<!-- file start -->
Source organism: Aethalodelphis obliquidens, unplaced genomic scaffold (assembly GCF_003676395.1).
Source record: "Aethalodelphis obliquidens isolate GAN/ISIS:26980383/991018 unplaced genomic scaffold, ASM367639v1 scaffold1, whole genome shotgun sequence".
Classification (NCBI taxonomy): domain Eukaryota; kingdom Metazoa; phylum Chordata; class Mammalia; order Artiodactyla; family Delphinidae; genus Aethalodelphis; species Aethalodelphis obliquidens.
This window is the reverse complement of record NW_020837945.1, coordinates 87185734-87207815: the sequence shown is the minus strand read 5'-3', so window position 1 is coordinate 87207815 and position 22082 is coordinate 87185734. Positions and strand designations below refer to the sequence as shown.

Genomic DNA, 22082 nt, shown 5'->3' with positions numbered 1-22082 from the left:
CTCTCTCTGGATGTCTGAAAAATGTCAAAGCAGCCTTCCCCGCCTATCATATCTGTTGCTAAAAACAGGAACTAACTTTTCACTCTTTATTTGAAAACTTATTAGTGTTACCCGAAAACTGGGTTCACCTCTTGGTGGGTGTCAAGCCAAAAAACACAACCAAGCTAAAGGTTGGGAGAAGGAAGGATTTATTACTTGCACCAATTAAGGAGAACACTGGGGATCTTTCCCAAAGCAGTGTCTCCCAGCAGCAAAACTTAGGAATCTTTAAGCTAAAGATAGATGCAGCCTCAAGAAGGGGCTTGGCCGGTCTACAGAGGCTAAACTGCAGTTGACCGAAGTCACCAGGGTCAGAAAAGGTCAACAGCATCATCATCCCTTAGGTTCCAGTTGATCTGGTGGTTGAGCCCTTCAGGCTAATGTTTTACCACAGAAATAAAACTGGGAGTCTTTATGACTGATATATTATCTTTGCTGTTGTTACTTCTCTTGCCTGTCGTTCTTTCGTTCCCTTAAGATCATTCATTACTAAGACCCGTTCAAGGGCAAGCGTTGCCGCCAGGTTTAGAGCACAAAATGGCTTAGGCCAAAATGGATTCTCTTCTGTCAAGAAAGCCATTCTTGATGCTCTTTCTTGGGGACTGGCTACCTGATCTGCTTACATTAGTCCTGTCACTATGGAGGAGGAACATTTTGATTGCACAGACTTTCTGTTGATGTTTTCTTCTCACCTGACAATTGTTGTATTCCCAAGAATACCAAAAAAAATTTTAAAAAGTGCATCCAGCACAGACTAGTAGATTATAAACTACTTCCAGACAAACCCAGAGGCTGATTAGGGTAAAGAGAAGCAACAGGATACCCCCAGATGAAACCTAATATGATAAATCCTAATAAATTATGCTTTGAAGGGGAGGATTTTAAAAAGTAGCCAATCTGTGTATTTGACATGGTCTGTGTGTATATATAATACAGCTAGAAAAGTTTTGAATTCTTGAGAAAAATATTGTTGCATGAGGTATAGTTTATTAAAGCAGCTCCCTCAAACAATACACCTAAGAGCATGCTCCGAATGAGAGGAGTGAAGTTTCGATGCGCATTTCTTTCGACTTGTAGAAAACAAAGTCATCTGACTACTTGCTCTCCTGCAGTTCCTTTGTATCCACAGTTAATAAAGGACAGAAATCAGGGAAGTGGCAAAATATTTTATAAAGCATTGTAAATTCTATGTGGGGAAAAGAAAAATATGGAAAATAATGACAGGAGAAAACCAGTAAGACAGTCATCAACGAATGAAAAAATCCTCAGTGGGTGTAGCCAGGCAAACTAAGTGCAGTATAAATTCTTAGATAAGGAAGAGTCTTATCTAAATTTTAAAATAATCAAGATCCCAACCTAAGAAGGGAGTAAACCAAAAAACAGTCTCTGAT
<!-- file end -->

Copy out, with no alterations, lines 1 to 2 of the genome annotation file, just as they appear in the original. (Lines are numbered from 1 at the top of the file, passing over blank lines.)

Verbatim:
Source organism: Aethalodelphis obliquidens, unplaced genomic scaffold (assembly GCF_003676395.1).
Source record: "Aethalodelphis obliquidens isolate GAN/ISIS:26980383/991018 unplaced genomic scaffold, ASM367639v1 scaffold1, whole genome shotgun sequence".